Exactly what that means, may be debatable; obviously the form of delivery is poetic. But why suppose it means only less than what it says?
Jesus was clearly thinking in terms of some kind of supernatural rebellion affecting the humans of earth and being affected in turn, not only by His ministry and actions, but by the ministry of His authoritative representatives.
It might be replied that He was only using language in a way that was accessible to the beliefs of the people of that time–and I have no problem believing that some of that happened. (In principle, His use of parabolic teaching amounts to the same thing, for example. Although, interestingly, it is not in His overtly parabolic teaching that the demonology of the Gospels is usually found; rarely so, rather.)
But, even if this is true, that is a much different kind of claim than to say that the concept of fallen supernatural entites with one or more strong leaders, whose fall is somehow supercessive to our own rebellion as humans, is “not even vaguely referred to in the New Testament”.
This is why I am asking FB to be more clear about what kind of “myth” he is saying does not even appear before the 2nd century, including without even the vaguest reference in the NT texts. I might or might not agree with him–the complex demonologies of Gnostic systems, for example, and some post-Gnostic Christian writings, do have very little parallel in any NT text (although on the other hand they do have some real parallel in post-OT Jewish religious writing and traditions, which is quite fervid, including in pre-Christian material. ) The same is true about “revelatory” texts (Jewish, Christian and otherwise) describing hell in Dantesque detail; there is no parallel to this in NT texts either.
But I do not consider these to be the basic “myth” (in the sense of a meaningful story, aside from the question of accurate metaphysical truth or history) of rebel supernatural entities under God–a basic myth that I do find well represented in OT and NT texts, if not quite in any obviously systematic fashion. (Which should not be surprising, since systematic theology of any kind is rarely if ever a topic in any of the canonical texts.)
Broadly speaking, this myth found in the scriptures is that all sentient creatures were originally created good, but that just as human souls have rebelled and fallen away from God so have more powerful spirits who were once in authority over the natural system (and who still retain some significant authority and power over the system, even in their rebellion).
After that, details become more spotty, but again broadly speaking the following themes (presented in no particular order) can be adduced:
1.) God punished some of these spirits by incorporating them into physical material of various sorts; and/or by discorporating them into an unseen prison–in either case their ability to interfere with natural history was reduced but not entirely eliminated. (Often the sea is used in reference to one or even both of those concepts: as the actual prison of primordial rebels against God, or as representing the spiritual prison of the unseen gloom. The air itself is also sometimes spoken of as their abode or prison.)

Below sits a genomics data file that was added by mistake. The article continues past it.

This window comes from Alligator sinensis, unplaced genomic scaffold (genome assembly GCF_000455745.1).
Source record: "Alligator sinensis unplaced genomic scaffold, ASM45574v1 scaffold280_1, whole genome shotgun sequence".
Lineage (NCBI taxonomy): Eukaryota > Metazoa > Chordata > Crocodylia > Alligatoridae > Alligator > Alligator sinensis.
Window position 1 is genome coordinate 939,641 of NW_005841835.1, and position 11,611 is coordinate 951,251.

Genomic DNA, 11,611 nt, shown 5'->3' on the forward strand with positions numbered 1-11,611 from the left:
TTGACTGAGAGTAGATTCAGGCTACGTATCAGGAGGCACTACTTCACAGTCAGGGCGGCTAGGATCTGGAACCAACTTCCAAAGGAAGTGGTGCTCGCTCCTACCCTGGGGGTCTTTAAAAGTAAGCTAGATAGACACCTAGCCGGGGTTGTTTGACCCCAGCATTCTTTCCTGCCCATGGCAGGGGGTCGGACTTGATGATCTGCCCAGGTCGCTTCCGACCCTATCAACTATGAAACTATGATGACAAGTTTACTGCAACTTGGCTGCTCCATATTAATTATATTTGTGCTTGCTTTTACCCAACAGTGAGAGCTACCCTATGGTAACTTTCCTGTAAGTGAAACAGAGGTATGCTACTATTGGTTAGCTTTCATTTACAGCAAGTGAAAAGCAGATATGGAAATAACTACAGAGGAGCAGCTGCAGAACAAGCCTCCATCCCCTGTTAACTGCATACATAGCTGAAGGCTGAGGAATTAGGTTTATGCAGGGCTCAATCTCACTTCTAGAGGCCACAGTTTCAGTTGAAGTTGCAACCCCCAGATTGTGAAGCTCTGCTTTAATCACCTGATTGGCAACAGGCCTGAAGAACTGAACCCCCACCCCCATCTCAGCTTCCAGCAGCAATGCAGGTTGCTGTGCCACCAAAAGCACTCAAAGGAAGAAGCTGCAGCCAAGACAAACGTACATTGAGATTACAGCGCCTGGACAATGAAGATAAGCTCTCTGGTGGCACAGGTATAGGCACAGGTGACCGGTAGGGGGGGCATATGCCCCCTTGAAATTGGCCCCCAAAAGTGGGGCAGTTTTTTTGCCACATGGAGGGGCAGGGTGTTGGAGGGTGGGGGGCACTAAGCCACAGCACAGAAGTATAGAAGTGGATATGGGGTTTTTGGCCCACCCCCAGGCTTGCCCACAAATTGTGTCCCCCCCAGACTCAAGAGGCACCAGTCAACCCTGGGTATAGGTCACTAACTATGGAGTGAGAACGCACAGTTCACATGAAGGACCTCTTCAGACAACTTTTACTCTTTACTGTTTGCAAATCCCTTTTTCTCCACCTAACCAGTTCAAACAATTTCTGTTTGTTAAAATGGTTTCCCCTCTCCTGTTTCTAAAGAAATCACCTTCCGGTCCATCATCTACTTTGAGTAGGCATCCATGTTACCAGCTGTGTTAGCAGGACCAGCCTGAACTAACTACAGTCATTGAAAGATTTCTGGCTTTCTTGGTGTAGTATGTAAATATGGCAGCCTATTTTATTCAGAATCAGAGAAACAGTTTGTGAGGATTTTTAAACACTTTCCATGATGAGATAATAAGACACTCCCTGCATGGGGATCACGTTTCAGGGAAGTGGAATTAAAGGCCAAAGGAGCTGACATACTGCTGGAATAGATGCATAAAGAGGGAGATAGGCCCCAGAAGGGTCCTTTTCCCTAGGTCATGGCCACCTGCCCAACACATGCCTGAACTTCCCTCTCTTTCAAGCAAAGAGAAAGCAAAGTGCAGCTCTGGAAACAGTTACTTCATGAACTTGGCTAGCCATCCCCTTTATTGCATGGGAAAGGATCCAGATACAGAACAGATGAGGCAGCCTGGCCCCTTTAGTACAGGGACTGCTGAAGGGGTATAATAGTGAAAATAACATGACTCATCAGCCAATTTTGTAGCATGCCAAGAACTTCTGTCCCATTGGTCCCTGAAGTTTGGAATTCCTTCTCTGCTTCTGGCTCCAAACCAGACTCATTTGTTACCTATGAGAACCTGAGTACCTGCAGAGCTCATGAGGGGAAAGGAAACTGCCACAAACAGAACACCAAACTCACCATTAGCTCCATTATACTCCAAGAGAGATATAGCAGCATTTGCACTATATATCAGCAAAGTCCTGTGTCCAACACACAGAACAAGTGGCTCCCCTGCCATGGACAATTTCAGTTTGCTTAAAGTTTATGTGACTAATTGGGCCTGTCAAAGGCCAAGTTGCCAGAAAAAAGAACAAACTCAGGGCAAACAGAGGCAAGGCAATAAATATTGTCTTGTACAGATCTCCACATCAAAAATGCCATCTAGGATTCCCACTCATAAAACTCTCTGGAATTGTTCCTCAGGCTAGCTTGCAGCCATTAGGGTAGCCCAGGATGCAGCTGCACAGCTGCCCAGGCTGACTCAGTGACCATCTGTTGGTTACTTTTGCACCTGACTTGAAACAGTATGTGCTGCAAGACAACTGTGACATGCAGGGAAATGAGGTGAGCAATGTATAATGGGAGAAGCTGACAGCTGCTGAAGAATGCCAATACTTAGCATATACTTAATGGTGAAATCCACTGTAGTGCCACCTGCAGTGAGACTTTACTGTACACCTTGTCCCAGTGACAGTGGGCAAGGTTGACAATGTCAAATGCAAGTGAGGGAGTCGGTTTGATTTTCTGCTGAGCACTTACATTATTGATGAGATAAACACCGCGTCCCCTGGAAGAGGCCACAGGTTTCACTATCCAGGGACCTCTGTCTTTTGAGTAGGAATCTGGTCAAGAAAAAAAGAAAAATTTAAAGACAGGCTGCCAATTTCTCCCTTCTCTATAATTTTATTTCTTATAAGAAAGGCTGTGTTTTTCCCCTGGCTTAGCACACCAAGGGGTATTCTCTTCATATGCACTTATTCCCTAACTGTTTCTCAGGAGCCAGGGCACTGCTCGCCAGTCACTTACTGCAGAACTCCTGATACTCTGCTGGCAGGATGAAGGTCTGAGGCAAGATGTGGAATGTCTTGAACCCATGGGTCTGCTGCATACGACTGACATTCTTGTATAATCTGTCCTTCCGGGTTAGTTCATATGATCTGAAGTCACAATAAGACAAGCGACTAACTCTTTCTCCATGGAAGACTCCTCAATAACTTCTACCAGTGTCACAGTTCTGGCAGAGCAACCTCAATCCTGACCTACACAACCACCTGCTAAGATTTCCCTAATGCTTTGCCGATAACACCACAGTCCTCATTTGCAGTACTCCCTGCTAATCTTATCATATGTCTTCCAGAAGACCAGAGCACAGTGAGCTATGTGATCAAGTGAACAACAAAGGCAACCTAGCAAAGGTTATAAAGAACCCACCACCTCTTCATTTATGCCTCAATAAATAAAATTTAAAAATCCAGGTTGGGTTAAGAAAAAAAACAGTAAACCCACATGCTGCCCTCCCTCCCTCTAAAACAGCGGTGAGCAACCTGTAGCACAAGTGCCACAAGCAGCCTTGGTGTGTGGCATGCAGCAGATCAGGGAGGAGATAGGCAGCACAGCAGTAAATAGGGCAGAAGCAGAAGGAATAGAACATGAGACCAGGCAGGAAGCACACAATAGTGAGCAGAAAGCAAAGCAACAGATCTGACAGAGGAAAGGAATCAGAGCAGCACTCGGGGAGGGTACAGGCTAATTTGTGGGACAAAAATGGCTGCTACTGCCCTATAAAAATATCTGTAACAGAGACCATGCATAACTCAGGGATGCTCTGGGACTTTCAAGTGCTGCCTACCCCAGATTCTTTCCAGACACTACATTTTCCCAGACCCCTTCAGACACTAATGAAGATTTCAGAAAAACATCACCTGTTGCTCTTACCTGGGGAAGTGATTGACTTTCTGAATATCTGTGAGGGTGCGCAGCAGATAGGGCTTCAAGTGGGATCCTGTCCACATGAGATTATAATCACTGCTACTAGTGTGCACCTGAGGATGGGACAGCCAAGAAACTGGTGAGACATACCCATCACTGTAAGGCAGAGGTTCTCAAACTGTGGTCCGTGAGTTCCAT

2.) Intelligent mighty reptiles are often thematically connected with the most powerful of these rebel spirits.
3.) God’s loyal angels are still warring, along with God in various ways (directly and indirectly), against these rebel spirits.
4.) The rebel spirits have a special hatred for women and children; seeking the corruption and/or enslavement of the former, and the murder of both. Men are typically induced by the rebels to fulfill these goals. Paradoxically, the corruption of women is often aimed at increasing the rebels’ power over men, precisely for the purpose of accomplishing this special hatred against women and children.
5.) The rebels (with some indication that this is due to an original setup of authority, by God, which they have abused) are busily engaged in overtaking earthly cultures, and have largely succeeded in doing so. (Although those cultures also have guardian angels assigned to them who are warring against the usurpers. And not very successfully, either! But still, things could be, and have been, and will be much worse.)
6.) The mythologies of cultures surrounding Israel, as a result, do in fact contain a lot of religious truth; but in a fashion that has been perverted and distorted by the rebel angels. Consequently, it is not trustworthy and ought to be avoided as a seductive poison. (Except where corrected and incorporated into the Jewish canon, of course. )